Morphometric characteristics and homogeneity of a new model of acute pancreatitis in the rat

Jan Schmidt, Kent Lewandrowsi, Andrew L. Warshaw, Carolyn C. Compton, David W. Rattner

Research output: Contribution to journalArticlepeer-review

112 Scopus citations


Extreme maldistribution and immediate establishment of severe cellular injury are typical features of traditional bile salt models of acute pancreatitis; both factors complicate assessment and interpretation of therapeutic benefits in trials of experimental therapy. Even more important, both are indications not of the desired induction of pancreatitis but rather of local injury by barotrauma and noxious chemicals. This study contrasts the severity and regional variability of cellular injury in traditional high-dose bile salt models with that seen in a new preparation employing the combination of intravenous (iv) caerulein (CAE) and intraductal (id) low-dose glycodeoxycholic acid (GDOC). Thirty-six male Sprague-Dawley rats (350-450 g) were induced with (group A) high-dose GDOC id (34 mmol/L), low-dose GDOC id (10 mmol/L) (group B), or low-dose GDOC id combined with caerulein iv for 6 h (group C). The regional distribution of histopathologic injury within the pancreas was assessed in 20 fields/organ by two pathologists unaware of the induction technique used. High-dose GDOC id (group A) resulted in extremely heterogenous distribution of injury for all variables (edema, p = 0.001; acinar necrosis, p = 0.0001; inflammation, p = 0.0001; and hemorrhage p = 0.001). The lesions were confined to the head of the pancreas, which showed large areas of necrosis involving entire lobules, whereas adjacent areas were unaffected. Low-dose GDOC id (group B) was more homogenously distributed, but the injury was mild and regional variability (edema, p = 0.0001 ; acinar necrosis, p < 0.04; inflammation, p = 0.0001; and hemorrhage p < 0.05) was still demonstrable. In contrast, low-dose GDOC id combined with CAE iv (group C) produced moderately severe pancreatitis, which equally affected all areas of the gland. There were no geographical differences in acinar necrosis or inflammation. This feature of the new model provides a desirable prerequisite for accurate and reproducible assessment of histopathology in studies aimed at detecting effects of therapy. We suggest that it replace traditional id bile salt infusion models.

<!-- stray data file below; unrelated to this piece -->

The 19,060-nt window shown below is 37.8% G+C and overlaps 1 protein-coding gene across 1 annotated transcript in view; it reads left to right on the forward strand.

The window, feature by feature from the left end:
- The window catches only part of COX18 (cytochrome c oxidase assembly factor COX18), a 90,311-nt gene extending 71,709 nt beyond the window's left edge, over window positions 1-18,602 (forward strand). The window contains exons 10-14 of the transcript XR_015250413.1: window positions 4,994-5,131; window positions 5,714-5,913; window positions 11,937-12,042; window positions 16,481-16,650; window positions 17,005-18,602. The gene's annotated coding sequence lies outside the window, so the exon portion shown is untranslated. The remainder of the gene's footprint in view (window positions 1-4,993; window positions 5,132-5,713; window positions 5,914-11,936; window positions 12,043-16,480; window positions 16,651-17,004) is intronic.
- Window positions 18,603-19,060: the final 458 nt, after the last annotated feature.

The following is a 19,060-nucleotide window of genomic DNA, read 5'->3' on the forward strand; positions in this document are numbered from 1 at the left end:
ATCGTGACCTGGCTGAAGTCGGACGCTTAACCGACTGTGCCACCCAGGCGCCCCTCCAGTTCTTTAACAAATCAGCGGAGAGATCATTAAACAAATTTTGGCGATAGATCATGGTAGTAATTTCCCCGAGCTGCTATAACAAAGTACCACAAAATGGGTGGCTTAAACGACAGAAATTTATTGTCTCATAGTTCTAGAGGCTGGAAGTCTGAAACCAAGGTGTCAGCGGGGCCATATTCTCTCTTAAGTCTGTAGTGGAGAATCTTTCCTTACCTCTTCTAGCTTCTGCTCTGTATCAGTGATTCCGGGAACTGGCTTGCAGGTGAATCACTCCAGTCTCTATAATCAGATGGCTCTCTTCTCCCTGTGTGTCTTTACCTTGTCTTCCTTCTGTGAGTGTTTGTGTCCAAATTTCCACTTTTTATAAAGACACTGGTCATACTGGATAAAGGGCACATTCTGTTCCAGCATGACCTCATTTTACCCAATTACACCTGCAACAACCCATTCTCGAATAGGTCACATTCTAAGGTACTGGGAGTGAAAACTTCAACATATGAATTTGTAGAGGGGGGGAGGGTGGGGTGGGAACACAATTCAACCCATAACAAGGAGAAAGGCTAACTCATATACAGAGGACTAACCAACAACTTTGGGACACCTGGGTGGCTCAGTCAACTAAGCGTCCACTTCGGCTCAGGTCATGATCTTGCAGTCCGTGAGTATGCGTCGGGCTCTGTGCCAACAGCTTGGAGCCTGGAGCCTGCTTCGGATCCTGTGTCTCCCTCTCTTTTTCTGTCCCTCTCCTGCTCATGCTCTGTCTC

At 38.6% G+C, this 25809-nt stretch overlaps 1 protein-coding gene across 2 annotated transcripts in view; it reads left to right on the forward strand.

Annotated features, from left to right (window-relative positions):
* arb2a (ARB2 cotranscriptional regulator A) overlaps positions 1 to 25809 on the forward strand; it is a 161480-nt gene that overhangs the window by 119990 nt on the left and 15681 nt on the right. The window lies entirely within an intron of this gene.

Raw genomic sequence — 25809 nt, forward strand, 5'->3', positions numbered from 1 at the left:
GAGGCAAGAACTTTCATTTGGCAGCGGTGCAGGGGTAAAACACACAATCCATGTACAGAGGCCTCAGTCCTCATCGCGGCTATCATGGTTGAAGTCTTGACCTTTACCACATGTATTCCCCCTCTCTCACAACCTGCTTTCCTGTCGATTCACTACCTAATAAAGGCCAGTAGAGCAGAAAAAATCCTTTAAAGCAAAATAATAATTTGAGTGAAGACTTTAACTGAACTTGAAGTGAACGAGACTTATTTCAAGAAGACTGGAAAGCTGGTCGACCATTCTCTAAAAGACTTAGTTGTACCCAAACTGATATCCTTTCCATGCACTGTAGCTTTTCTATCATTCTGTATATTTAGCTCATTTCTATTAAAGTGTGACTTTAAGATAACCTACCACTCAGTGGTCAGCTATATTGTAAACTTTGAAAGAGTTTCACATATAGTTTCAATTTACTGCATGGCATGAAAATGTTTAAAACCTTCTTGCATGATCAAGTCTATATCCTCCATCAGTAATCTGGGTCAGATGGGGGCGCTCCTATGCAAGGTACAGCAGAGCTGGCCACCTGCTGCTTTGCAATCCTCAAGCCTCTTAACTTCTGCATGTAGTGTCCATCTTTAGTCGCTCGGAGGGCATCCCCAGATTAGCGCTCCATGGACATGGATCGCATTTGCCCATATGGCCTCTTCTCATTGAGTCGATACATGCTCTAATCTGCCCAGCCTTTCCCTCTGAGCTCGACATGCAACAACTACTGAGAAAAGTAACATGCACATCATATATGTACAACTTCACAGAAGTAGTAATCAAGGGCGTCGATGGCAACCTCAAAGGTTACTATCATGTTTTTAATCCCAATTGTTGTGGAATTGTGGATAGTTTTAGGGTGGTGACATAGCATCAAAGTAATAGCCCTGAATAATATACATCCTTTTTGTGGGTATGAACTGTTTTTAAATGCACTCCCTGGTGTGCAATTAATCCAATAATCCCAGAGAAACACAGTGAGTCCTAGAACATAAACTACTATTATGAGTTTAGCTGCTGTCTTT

Original languageEnglish (US)
Pages (from-to)41-51
Number of pages11
JournalInternational Journal of Pancreatology
Issue number1
StatePublished - Aug 1 1992
Externally publishedYes


  • Acute pancreatitis
  • experimental
  • histopathology
  • homogeneity
  • model
  • necrosis

ASJC Scopus subject areas

  • Oncology
  • Endocrinology
  • Gastroenterology


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